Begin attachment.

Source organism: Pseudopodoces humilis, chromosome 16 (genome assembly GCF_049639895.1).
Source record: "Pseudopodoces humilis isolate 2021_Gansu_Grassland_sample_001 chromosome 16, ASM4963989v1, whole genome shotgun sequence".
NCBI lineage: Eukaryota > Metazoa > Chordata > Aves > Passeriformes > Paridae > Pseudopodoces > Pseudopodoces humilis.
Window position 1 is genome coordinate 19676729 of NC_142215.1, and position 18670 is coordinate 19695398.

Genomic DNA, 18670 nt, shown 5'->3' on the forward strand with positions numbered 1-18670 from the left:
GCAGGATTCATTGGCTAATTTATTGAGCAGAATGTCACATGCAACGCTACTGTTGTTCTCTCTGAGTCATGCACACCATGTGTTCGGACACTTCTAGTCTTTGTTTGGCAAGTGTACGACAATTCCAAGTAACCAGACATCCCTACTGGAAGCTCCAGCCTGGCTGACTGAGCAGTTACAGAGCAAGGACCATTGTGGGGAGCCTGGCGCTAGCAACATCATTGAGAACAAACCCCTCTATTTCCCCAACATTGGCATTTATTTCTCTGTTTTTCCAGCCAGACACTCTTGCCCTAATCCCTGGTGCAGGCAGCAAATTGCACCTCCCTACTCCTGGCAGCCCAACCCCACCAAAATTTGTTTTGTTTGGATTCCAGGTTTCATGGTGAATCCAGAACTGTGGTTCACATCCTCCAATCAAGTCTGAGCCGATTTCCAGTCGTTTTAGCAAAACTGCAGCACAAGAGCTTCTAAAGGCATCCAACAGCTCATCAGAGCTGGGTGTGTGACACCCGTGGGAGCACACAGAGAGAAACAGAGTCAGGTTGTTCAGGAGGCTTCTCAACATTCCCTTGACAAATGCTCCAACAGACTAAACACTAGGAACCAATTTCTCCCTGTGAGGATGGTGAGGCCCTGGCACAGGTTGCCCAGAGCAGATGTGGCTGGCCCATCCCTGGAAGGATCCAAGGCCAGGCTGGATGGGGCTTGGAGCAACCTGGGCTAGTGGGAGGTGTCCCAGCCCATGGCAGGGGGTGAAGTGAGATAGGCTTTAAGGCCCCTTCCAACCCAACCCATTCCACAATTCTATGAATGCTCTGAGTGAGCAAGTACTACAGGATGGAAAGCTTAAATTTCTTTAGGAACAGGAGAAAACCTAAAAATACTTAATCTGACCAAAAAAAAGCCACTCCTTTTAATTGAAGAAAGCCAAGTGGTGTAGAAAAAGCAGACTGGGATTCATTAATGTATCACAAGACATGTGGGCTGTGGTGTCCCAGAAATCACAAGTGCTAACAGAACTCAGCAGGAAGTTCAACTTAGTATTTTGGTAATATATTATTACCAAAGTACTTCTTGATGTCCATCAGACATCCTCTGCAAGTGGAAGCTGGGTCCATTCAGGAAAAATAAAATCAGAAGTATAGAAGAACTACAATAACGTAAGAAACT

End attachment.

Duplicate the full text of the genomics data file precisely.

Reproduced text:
Source organism: Pseudopodoces humilis, chromosome 16 (genome assembly GCF_049639895.1).
Source record: "Pseudopodoces humilis isolate 2021_Gansu_Grassland_sample_001 chromosome 16, ASM4963989v1, whole genome shotgun sequence".
NCBI lineage: Eukaryota > Metazoa > Chordata > Aves > Passeriformes > Paridae > Pseudopodoces > Pseudopodoces humilis.
Window position 1 is genome coordinate 19676729 of NC_142215.1, and position 18670 is coordinate 19695398.

Genomic DNA, 18670 nt, shown 5'->3' on the forward strand with positions numbered 1-18670 from the left:
GCAGGATTCATTGGCTAATTTATTGAGCAGAATGTCACATGCAACGCTACTGTTGTTCTCTCTGAGTCATGCACACCATGTGTTCGGACACTTCTAGTCTTTGTTTGGCAAGTGTACGACAATTCCAAGTAACCAGACATCCCTACTGGAAGCTCCAGCCTGGCTGACTGAGCAGTTACAGAGCAAGGACCATTGTGGGGAGCCTGGCGCTAGCAACATCATTGAGAACAAACCCCTCTATTTCCCCAACATTGGCATTTATTTCTCTGTTTTTCCAGCCAGACACTCTTGCCCTAATCCCTGGTGCAGGCAGCAAATTGCACCTCCCTACTCCTGGCAGCCCAACCCCACCAAAATTTGTTTTGTTTGGATTCCAGGTTTCATGGTGAATCCAGAACTGTGGTTCACATCCTCCAATCAAGTCTGAGCCGATTTCCAGTCGTTTTAGCAAAACTGCAGCACAAGAGCTTCTAAAGGCATCCAACAGCTCATCAGAGCTGGGTGTGTGACACCCGTGGGAGCACACAGAGAGAAACAGAGTCAGGTTGTTCAGGAGGCTTCTCAACATTCCCTTGACAAATGCTCCAACAGACTAAACACTAGGAACCAATTTCTCCCTGTGAGGATGGTGAGGCCCTGGCACAGGTTGCCCAGAGCAGATGTGGCTGGCCCATCCCTGGAAGGATCCAAGGCCAGGCTGGATGGGGCTTGGAGCAACCTGGGCTAGTGGGAGGTGTCCCAGCCCATGGCAGGGGGTGAAGTGAGATAGGCTTTAAGGCCCCTTCCAACCCAACCCATTCCACAATTCTATGAATGCTCTGAGTGAGCAAGTACTACAGGATGGAAAGCTTAAATTTCTTTAGGAACAGGAGAAAACCTAAAAATACTTAATCTGACCAAAAAAAAGCCACTCCTTTTAATTGAAGAAAGCCAAGTGGTGTAGAAAAAGCAGACTGGGATTCATTAATGTATCACAAGACATGTGGGCTGTGGTGTCCCAGAAATCACAAGTGCTAACAGAACTCAGCAGGAAGTTCAACTTAGTATTTTGGTAATATATTATTACCAAAGTACTTCTTGATGTCCATCAGACATCCTCTGCAAGTGGAAGCTGGGTCCATTCAGGAAAAATAAAATCAGAAGTATAGAAGAACTACAATAACGTAAGAAACT